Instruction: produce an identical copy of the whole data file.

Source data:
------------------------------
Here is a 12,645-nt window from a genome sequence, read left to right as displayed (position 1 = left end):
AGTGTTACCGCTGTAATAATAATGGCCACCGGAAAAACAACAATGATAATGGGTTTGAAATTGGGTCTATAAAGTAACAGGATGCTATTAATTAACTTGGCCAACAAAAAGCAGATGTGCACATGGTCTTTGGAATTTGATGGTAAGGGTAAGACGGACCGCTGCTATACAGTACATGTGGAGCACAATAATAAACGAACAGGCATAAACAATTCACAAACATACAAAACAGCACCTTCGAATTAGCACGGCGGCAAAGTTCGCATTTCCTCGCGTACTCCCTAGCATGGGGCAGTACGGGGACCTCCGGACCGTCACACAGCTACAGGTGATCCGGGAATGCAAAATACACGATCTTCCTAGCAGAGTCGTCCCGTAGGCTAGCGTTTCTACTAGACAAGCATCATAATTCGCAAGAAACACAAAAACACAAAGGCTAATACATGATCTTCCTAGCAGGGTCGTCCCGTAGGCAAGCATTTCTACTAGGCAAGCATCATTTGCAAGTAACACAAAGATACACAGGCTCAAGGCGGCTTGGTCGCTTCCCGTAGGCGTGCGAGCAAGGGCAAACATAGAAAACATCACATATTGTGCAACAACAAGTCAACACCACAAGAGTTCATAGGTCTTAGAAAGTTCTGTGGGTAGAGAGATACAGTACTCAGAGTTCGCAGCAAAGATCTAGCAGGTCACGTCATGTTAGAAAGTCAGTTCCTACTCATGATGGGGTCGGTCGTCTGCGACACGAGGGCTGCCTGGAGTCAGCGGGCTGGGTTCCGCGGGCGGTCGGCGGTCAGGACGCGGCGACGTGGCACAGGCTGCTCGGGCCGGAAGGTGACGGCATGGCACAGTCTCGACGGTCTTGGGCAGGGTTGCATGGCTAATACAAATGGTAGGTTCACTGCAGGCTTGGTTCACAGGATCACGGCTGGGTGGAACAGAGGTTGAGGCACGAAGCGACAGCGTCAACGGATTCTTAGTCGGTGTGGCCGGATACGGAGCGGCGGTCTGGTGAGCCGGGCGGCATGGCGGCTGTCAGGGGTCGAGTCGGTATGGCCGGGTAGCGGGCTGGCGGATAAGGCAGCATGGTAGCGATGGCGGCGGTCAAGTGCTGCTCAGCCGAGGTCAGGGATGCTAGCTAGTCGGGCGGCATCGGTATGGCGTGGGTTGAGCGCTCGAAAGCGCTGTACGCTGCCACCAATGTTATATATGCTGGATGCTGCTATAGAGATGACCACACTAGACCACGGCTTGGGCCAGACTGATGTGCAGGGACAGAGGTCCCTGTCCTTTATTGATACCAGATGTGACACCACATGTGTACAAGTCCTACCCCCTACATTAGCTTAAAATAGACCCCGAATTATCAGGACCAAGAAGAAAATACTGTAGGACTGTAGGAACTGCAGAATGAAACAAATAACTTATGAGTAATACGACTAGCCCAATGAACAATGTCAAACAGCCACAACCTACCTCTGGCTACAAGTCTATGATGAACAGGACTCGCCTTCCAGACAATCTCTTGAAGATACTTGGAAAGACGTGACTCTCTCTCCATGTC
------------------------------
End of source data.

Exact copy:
Here is a 12,645-nt window from a genome sequence, read left to right as displayed (position 1 = left end):
AGTGTTACCGCTGTAATAATAATGGCCACCGGAAAAACAACAATGATAATGGGTTTGAAATTGGGTCTATAAAGTAACAGGATGCTATTAATTAACTTGGCCAACAAAAAGCAGATGTGCACATGGTCTTTGGAATTTGATGGTAAGGGTAAGACGGACCGCTGCTATACAGTACATGTGGAGCACAATAATAAACGAACAGGCATAAACAATTCACAAACATACAAAACAGCACCTTCGAATTAGCACGGCGGCAAAGTTCGCATTTCCTCGCGTACTCCCTAGCATGGGGCAGTACGGGGACCTCCGGACCGTCACACAGCTACAGGTGATCCGGGAATGCAAAATACACGATCTTCCTAGCAGAGTCGTCCCGTAGGCTAGCGTTTCTACTAGACAAGCATCATAATTCGCAAGAAACACAAAAACACAAAGGCTAATACATGATCTTCCTAGCAGGGTCGTCCCGTAGGCAAGCATTTCTACTAGGCAAGCATCATTTGCAAGTAACACAAAGATACACAGGCTCAAGGCGGCTTGGTCGCTTCCCGTAGGCGTGCGAGCAAGGGCAAACATAGAAAACATCACATATTGTGCAACAACAAGTCAACACCACAAGAGTTCATAGGTCTTAGAAAGTTCTGTGGGTAGAGAGATACAGTACTCAGAGTTCGCAGCAAAGATCTAGCAGGTCACGTCATGTTAGAAAGTCAGTTCCTACTCATGATGGGGTCGGTCGTCTGCGACACGAGGGCTGCCTGGAGTCAGCGGGCTGGGTTCCGCGGGCGGTCGGCGGTCAGGACGCGGCGACGTGGCACAGGCTGCTCGGGCCGGAAGGTGACGGCATGGCACAGTCTCGACGGTCTTGGGCAGGGTTGCATGGCTAATACAAATGGTAGGTTCACTGCAGGCTTGGTTCACAGGATCACGGCTGGGTGGAACAGAGGTTGAGGCACGAAGCGACAGCGTCAACGGATTCTTAGTCGGTGTGGCCGGATACGGAGCGGCGGTCTGGTGAGCCGGGCGGCATGGCGGCTGTCAGGGGTCGAGTCGGTATGGCCGGGTAGCGGGCTGGCGGATAAGGCAGCATGGTAGCGATGGCGGCGGTCAAGTGCTGCTCAGCCGAGGTCAGGGATGCTAGCTAGTCGGGCGGCATCGGTATGGCGTGGGTTGAGCGCTCGAAAGCGCTGTACGCTGCCACCAATGTTATATATGCTGGATGCTGCTATAGAGATGACCACACTAGACCACGGCTTGGGCCAGACTGATGTGCAGGGACAGAGGTCCCTGTCCTTTATTGATACCAGATGTGACACCACATGTGTACAAGTCCTACCCCCTACATTAGCTTAAAATAGACCCCGAATTATCAGGACCAAGAAGAAAATACTGTAGGACTGTAGGAACTGCAGAATGAAACAAATAACTTATGAGTAATACGACTAGCCCAATGAACAATGTCAAACAGCCACAACCTACCTCTGGCTACAAGTCTATGATGAACAGGACTCGCCTTCCAGACAATCTCTTGAAGATACTTGGAAAGACGTGACTCTCTCTCCATGTC